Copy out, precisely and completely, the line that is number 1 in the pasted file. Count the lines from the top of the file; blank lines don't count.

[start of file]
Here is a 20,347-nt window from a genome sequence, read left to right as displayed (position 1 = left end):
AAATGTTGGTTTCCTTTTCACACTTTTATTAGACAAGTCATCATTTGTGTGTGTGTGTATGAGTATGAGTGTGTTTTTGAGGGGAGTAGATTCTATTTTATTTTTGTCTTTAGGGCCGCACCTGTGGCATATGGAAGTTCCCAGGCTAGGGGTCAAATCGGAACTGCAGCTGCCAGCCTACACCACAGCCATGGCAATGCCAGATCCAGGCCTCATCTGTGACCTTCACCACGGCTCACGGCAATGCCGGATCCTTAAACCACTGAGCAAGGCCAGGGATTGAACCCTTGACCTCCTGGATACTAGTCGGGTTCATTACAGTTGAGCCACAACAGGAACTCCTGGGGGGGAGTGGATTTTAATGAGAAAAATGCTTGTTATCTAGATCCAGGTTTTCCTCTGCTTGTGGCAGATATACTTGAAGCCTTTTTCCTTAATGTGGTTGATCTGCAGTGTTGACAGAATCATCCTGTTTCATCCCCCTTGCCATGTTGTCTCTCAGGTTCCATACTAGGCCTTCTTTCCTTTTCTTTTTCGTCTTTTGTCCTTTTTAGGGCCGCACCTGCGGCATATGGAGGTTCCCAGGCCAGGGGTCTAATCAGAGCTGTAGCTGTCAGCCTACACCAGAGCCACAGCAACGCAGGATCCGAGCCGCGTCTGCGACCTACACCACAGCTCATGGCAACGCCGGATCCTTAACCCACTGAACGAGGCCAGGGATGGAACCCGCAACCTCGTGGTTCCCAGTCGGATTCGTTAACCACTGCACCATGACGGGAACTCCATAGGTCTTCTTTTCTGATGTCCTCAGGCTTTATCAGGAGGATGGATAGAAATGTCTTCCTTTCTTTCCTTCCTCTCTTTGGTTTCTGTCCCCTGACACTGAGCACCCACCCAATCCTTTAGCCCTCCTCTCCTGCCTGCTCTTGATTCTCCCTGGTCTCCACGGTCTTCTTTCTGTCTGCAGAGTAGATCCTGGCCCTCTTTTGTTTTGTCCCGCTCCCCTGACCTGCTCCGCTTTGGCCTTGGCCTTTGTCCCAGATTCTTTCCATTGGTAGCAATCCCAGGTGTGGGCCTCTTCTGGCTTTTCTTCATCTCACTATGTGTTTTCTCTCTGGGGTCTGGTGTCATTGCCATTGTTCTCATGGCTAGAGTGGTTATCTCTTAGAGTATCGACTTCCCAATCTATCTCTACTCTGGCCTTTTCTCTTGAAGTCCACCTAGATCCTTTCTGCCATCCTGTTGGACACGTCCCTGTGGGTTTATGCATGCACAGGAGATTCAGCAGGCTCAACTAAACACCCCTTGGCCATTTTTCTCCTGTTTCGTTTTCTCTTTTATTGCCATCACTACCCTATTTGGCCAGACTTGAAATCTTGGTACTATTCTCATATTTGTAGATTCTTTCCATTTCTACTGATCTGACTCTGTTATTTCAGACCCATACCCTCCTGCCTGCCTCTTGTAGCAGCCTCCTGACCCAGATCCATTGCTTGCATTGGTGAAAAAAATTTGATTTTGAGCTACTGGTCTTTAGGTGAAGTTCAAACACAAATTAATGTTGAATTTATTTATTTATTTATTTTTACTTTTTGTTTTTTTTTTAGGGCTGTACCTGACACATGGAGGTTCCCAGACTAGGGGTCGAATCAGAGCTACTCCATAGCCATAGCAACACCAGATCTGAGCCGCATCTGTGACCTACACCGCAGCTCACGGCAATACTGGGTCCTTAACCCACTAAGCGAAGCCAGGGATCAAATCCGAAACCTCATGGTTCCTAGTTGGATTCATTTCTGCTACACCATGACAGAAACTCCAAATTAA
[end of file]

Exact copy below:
Here is a 20,347-nt window from a genome sequence, read left to right as displayed (position 1 = left end):